I meant to tell you how we spent the sunny fall morning at The Perry Farm. I sat here reading near the window, looking up every now and then at the birds gathering in the holly trees– nuthatches walking up the trunk in their grey tuxedos and white shirts. Black capped chickadees zipping by with the reflexes of ten-year-old boys playing video games. A pair of titmice banging sunflower seeds against a branch. Drab brown house finches wearing red aprons. A blue jay swooping in like a T-rex to scare them all away.
The kitchen countertops are covered with drying herbs, the floor with flat-bottomed baskets of Roma tomatoes, chili peppers, and apples, the last of the season. An old Morrell Pride pickled pigs feet jar sits on the table, holding a long spray of tangerine nasturtiums, fuchsia zinnias, and chocolate red sunflowers.
Keith calls me into the breezeway because he has seen a large raptor settle into the orchard– an immature bald eagle stalking something we cannot see. We watch. He sits. After a while, he pushes through the low, gnarled branches, his wings ponderous, almost too heavy to lift him back up into the sky.
I meant to tell you that after my teacup was empty, I went for a walk in the woods. It may be fall, but the warm weather has prompted the spring flowers to return. Honeybees forage on dandelions. Smartweed makes the path bleed pink. Violets sparkle like amethysts. Wild parsnips flower up among the fallen sycamore leaves.
I meant to tell you that three months of living full time on the farm have proven what I suspected all along, which is that living in the country brings us much more joy than living in town. And I meant to tell you a dozen reasons why.
But when I looked at my list, I realized I wasn’t comparing Mutsus to Mutsus. Our home in town is in a quiet cul de sac bordered on the south by a cornfield. The yard is good sized, but it is shaded by soft maples, oaks, and hickories. Hostas and spring flowers grow well on the west side of the house, but the growing season ends when summer begins. A garden has never been an option. And thanks to the trees, little sunlight makes its way indoors. The yard ends in a ravine, which creates the illusion of a vista. But once the trees lose their leaves, all we see from our redwood gazebo is the neighborhood on the other side. There are woods and a lake and native prairies in the area, but we have to drive to get to them.
And yet, long before we inherited the farm, we were happy in town. Happy to plant geraniums or petunias or begonias in big pots in May and then replant them once they grew spindly from the lack of light. Happy to have grass that didn’t need mowing often. Happy to pack the picnic basket and drive down to the state park to go hiking. Happy to go outside at dark to stand under the one break in the canopy and watch fireworks or, once in a while, see a satellite. Happy to sit on the deck, dodging falling hickory nuts and watching the birds swoop down out of the trees to the feeder. Happy to create those serendipitous memories that make life so precious.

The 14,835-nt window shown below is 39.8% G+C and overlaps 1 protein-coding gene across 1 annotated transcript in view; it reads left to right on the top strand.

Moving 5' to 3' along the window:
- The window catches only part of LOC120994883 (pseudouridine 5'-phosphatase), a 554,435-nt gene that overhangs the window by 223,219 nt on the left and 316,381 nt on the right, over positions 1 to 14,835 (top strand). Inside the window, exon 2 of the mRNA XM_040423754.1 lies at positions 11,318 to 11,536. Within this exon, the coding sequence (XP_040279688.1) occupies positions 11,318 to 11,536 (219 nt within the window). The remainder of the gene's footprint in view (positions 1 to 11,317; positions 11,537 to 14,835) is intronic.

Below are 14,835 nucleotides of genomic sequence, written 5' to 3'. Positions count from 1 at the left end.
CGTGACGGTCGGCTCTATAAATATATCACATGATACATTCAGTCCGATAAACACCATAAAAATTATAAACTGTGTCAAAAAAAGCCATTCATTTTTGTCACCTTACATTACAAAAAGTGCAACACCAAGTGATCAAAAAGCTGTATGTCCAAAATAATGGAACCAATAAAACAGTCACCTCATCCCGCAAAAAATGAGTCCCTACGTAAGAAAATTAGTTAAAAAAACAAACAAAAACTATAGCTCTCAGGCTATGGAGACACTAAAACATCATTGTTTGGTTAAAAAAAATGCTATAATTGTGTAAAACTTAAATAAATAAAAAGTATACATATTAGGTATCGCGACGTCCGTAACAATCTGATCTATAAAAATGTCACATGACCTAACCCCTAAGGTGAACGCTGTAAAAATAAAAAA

We had our first family sighting of a pileated woodpecker at the house in town one Christmas morning many years ago. It had snowed during the night, and the bird stood on the deck rail eating corn Keith had set the day before. I remember his mother pressing her hand to her mouth to quiet her delight. I remember our daughter managing to stand still for three full minutes, even though it was Christmas day and she hadn’t looked in her stocking yet.
But living on the farm full time has changed us. We crave the light and the space and the variety of flora and fauna that we can see from indoors or be part of every time we step off the porch.
We have friends who live in town and make do with a good camera and a spotting scope, and I have been surprised by, even jealous of, the birds and insects and animals they catalogue from their kitchen window. All it takes is patience and attention, qualities that go with us wherever we are. We have friends who elected to spend their retirement years travelling from one outdoor adventure to the next, from boating up the east coast and down the Mississippi to driving the Alaskan Highway. We have friends who live in the city and grow sweet corn between the sidewalk and the fence. They all are happy people. When I ask them why they love the places they live in, they tell me it’s who they live with, not where they live. But then they admit they couldn’t imagine living without some kind of access to the natural world.
We’re friends because we’re all proprietors of some manner of green space, people who talk about compost and organic pest control and the difference between a downy and a hairy woodpecker. And because we share a reverence for the natural world, a combination of admiration, wonder, and respect.
We know there is science behind our reverence. Looking at nature rejuvenates the brain. Living near trees improves health. Walking or working in nature reduces the negative thinking associated with depression. Why? Because humans have a long history of living in close accord with the natural world. Nature is our nature, a reality we can’t hide from even when we wall ourselves up in cities or encase ourselves in technology tombs.
What I meant to tell you was this.
Every evening, I rush home from work to stand in what’s left of the sunshine while the bass flop in the muddy end of the pond and the goldfinches cheep happily from the drooping rows of dying sunflowers. Every time an apple falls from the Braeburn tree or a piece of fluff from a cursed thistle floats past in the sunlight, we feel good.
Happy. Blessed. The way we should feel. The way everyone should have the opportunity to feel.